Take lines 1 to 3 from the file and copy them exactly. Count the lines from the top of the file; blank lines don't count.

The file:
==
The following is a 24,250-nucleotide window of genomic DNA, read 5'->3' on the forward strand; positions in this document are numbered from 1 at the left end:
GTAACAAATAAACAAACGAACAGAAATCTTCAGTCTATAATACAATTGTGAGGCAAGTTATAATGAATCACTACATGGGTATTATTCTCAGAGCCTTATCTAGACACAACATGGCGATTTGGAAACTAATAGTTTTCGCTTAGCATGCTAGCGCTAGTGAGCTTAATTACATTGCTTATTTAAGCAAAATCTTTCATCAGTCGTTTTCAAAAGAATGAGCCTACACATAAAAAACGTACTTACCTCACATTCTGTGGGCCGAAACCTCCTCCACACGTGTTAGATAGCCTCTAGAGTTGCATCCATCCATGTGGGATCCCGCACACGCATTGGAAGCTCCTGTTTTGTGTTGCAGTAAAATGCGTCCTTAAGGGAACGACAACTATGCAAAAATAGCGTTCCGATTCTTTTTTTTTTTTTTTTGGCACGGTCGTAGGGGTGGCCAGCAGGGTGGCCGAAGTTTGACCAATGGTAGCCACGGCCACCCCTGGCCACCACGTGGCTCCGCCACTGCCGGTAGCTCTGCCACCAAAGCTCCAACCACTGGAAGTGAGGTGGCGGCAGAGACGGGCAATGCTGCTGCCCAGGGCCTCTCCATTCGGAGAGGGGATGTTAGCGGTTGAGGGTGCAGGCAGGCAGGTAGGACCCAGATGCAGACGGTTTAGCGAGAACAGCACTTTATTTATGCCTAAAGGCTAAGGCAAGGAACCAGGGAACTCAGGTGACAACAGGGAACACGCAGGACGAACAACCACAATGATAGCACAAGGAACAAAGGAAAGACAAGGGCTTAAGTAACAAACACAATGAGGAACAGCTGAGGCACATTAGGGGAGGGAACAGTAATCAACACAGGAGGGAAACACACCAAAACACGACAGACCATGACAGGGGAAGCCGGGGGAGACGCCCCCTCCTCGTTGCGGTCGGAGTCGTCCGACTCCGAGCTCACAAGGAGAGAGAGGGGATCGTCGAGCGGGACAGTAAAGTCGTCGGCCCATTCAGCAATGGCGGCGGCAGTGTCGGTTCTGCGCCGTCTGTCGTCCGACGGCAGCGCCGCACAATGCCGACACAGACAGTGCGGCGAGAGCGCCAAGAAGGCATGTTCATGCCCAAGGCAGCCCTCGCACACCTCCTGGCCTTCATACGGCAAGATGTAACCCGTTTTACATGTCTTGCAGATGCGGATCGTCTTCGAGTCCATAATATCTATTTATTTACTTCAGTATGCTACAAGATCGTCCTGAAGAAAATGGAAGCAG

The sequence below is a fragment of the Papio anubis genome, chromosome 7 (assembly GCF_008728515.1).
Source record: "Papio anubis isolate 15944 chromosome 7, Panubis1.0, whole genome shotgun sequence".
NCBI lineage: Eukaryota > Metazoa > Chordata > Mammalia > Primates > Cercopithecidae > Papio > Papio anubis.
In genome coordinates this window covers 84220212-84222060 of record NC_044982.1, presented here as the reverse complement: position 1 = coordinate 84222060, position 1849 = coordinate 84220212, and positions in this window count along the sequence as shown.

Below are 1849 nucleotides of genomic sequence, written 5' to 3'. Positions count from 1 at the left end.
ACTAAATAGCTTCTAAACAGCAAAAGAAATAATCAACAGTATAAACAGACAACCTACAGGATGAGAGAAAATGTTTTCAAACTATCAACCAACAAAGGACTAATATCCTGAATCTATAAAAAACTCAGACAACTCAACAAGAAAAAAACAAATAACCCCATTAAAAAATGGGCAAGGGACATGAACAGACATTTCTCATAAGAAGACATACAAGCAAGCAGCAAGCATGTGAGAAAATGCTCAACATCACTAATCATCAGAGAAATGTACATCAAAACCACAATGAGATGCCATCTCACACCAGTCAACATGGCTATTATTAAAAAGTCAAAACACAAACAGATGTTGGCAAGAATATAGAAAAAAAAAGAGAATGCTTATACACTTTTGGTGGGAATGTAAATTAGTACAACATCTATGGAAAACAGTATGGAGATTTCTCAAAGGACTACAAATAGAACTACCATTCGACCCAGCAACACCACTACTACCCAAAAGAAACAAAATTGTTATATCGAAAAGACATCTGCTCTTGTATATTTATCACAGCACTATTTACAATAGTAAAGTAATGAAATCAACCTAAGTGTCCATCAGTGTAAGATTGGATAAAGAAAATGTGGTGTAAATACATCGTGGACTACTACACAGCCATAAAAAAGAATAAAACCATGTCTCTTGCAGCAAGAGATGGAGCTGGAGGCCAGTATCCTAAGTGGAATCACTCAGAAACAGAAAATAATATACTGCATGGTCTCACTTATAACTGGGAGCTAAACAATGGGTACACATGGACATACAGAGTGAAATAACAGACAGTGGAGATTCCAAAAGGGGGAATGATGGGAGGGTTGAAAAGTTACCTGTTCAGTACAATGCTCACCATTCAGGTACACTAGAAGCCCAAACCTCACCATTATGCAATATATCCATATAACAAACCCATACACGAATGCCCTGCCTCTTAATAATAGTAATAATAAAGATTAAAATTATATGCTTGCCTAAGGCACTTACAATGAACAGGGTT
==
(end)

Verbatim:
The following is a 24,250-nucleotide window of genomic DNA, read 5'->3' on the forward strand; positions in this document are numbered from 1 at the left end:
GTAACAAATAAACAAACGAACAGAAATCTTCAGTCTATAATACAATTGTGAGGCAAGTTATAATGAATCACTACATGGGTATTATTCTCAGAGCCTTATCTAGACACAACATGGCGATTTGGAAACTAATAGTTTTCGCTTAGCATGCTAGCGCTAGTGAGCTTAATTACATTGCTTATTTAAGCAAAATCTTTCATCAGTCGTTTTCAAAAGAATGAGCCTACACATAAAAAACGTACTTACCTCACATTCTGTGGGCCGAAACCTCCTCCACACGTGTTAGATAGCCTCTAGAGTTGCATCCATCCATGTGGGATCCCGCACACGCATTGGAAGCTCCTGTTTTGTGTTGCAGTAAAATGCGTCCTTAAGGGAACGACAACTATGCAAAAATAGCGTTCCGATTCTTTTTTTTTTTTTTTTGGCACGGTCGTAGGGGTGGCCAGCAGGGTGGCCGAAGTTTGACCAATGGTAGCCACGGCCACCCCTGGCCACCACGTGGCTCCGCCACTGCCGGTAGCTCTGCCACCAAAGCTCCAACCACTGGAAGTGAGGTGGCGGCAGAGACGGGCAATGCTGCTGCCCAGGGCCTCTCCATTCGGAGAGGGGATGTTAGCGGTTGAGGGTGCAGGCAGGCAGGTAGGACCCAGATGCAGACGGTTTAGCGAGAACAGCACTTTATTTATGCCTAAAGGCTAAGGCAAGGAACCAGGGAACTCAGGTGACAACAGGGAACACGCAGGACGAACAACCACAATGATAGCACAAGGAACAAAGGAAAGACAAGGGCTTAAGTAACAAACACAATGAGGAACAGCTGAGGCACATTAGGGGAGGGAACAGTAATCAACACAGGAGGGAAACACACCAAAACACGACAGACCATGACAGGGGAAGCCGGGGGAGACGCCCCCTCCTCGTTGCGGTCGGAGTCGTCCGACTCCGAGCTCACAAGGAGAGAGAGGGGATCGTCGAGCGGGACAGTAAAGTCGTCGGCCCATTCAGCAATGGCGGCGGCAGTGTCGGTTCTGCGCCGTCTGTCGTCCGACGGCAGCGCCGCACAATGCCGACACAGACAGTGCGGCGAGAGCGCCAAGAAGGCATGTTCATGCCCAAGGCAGCCCTCGCACACCTCCTGGCCTTCATACGGCAAGATGTAACCCGTTTTACATGTCTTGCAGATGCGGATCGTCTTCGAGTCCATAATATCTATTTATTTACTTCAGTATGCTACAAGATCGTCCTGAAGAAAATGGAAGCAG

The sequence below is a fragment of the Papio anubis genome, chromosome 7 (assembly GCF_008728515.1).